“No one has ever suggested our concerts need colour and movement; there’s quite enough going on between the ears.”

Since it was founded in 1996, The Firm has developed a relationship with many Adelaide Symphony Orchestra members. In 2000, that gave rise to the Langbein String Quartet, named for important Gawler-born violinist Brenton Langbein, and also to honour the vital contribution of Brenton’s sister, and The Firm’s first patron, Jeanette Sandford-Morgan.

The quartet will be the focus of three of the six concerts in The Firm’s 2001 Series. The concerts mix traditional repertoire with new works. Later in the year, there will be Renaissance choral music and the premiere of Graeme Koehne’s recently revised Bourgeois Pieces for String Quartet. The Firm also works with the Seraphim Trio.

The Firm’s first international venture is in June when it will take part in the Festival of Vienna, an event to mark the 50th year since Arnold Schoenberg’s death. In Vienna, the Seraphim Trio will perform rarely heard pieces by members of Schoenberg’s circle along with works by Chapman Smith, Polglase and Grant.

Raymond Chapman Smith and Nicholas Milton
Helen Ayres at the Schoenberg Centre, 2001
Nicholas Milton, Cameron Waters and Peter Duggan in rehearsal

Feature Article 1996

Brave new works: Adelaide has adventurous new chamber music concerts

- Louise Nunn, The Advertiser, July 2nd 1996

THE fact there are few opportunities these days to attend concerts of new music would be considered by some to be one of life's small mercies. There is nothing quite like sitting through a performance of an agonisingly obscure piece that sounds more to the ears like cats fighting than a composer's creative flight. At the Australian Chamber Orchestra's contemporary music concert in Adelaide recently, the opening work was enough to send some members of the audience scampering in the direction of the exit.

As Adelaide composer and new music expert Tristram Cary suggested in his review of the generally fine evening in The Australian, it may make more sense to distribute new works throughout more conventional programs rather than unleashing them on the public in one hit.

The thing about new music, however, is that if one piece is not to your liking it is no guarantee the next won't be and, like reading a thriller, interest should be sustained by the idea you are never quite sure what will happen next.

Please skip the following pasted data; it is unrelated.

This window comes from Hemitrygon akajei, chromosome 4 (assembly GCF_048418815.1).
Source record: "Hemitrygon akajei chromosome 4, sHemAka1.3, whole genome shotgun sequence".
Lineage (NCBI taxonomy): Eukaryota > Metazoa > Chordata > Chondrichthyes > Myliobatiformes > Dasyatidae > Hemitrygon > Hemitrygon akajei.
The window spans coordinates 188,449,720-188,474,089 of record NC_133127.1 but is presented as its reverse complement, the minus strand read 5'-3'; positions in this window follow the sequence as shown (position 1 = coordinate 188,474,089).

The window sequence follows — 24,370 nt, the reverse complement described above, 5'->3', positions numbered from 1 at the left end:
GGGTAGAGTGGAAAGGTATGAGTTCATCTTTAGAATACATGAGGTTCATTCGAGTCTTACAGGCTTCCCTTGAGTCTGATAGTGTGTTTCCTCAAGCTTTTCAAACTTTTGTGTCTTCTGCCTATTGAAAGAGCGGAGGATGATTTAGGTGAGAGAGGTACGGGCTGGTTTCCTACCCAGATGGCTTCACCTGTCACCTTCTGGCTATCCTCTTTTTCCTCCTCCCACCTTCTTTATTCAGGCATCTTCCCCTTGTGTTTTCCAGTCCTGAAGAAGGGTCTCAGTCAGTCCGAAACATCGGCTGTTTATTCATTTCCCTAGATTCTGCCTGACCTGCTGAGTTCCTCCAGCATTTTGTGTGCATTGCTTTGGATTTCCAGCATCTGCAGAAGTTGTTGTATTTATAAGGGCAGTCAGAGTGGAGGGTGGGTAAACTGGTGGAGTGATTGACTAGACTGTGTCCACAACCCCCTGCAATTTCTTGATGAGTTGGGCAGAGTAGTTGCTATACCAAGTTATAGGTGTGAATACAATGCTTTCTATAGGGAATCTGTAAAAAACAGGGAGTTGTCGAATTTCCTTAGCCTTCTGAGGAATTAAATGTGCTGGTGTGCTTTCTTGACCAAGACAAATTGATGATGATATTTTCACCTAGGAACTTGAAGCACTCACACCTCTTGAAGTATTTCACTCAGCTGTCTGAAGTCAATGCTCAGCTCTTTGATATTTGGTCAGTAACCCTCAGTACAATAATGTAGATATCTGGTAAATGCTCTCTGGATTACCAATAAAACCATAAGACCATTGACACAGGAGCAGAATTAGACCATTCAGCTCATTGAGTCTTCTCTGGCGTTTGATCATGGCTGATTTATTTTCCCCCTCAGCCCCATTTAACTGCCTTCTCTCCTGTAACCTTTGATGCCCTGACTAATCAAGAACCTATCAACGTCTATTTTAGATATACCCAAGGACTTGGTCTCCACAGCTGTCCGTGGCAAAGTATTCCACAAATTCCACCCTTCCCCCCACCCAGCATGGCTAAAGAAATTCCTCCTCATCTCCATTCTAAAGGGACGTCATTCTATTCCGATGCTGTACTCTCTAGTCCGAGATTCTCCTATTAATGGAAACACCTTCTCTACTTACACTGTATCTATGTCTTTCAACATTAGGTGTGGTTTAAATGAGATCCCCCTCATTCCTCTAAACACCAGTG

Concerts of new music, nevertheless, usually are intimate affairs. It makes the recent appearance of a chamber music series featuring new works by four Adelaide composers all the more intriguing and seemingly adventurous.

“I think it is that sense of adventure that appeals to people," says composer Raymond Chapman Smith.

"At a new music concert you experience something different in sound and often in your emotional response. New music makes demands on audiences — there's no doubt about that — but no more sometimes than reading a new novel or seeing a new film."

The other composers involved with Chapman Smith in the enterprise are David Kotlowy, Quentin Grant and John Polglase. The first concert, in May, was more than a respectable success.

The second will be held this month and continues the original idea of the series - to present new works under the best possible conditions using top local musicians.

Singer Tessa Miller and pianists Anna Goldsworthy and Gabriella Smart have been engaged for this month's performance. Their job is especially difficult because, as Chapman Smith says, they are responsible on the night for presenting the works in the best light.

This is a feat in itself because it requires great concentration and skill — not to mention many hours of rehearsal — to interpret and play a piece never heard before. Some musicians shy away from the challenge while others find it invigorating.

Until recently, Chapman Smith, Kotlowy, Grant and Polglase were involved with a larger outfit of Adelaide musicians called ACME New Music Ensemble. As the older members of the group, they decided the time had come to focus again on their own work and experiment with new ways of presenting it. State Government funding has allowed them to mount the present series, which is yet to be named but includes plans for two more concerts later in the year.

Meanwhile, ABC FM is recording this month's concert with a view to possibly broadcasting some or all of the works.

Hartley Concert Room has been decided upon as the venue. Size and the ready availability of good pianos were the main attractions, says Chapman Smith, but it has proved ideal on another level.

The group has devised a seating plan that will allow the audience to sit in a horseshoe-style arrangement around the musicians for this month's concert, which will feature songs and instrumental works. For the thrill of new music performance, you can't get much closer than that.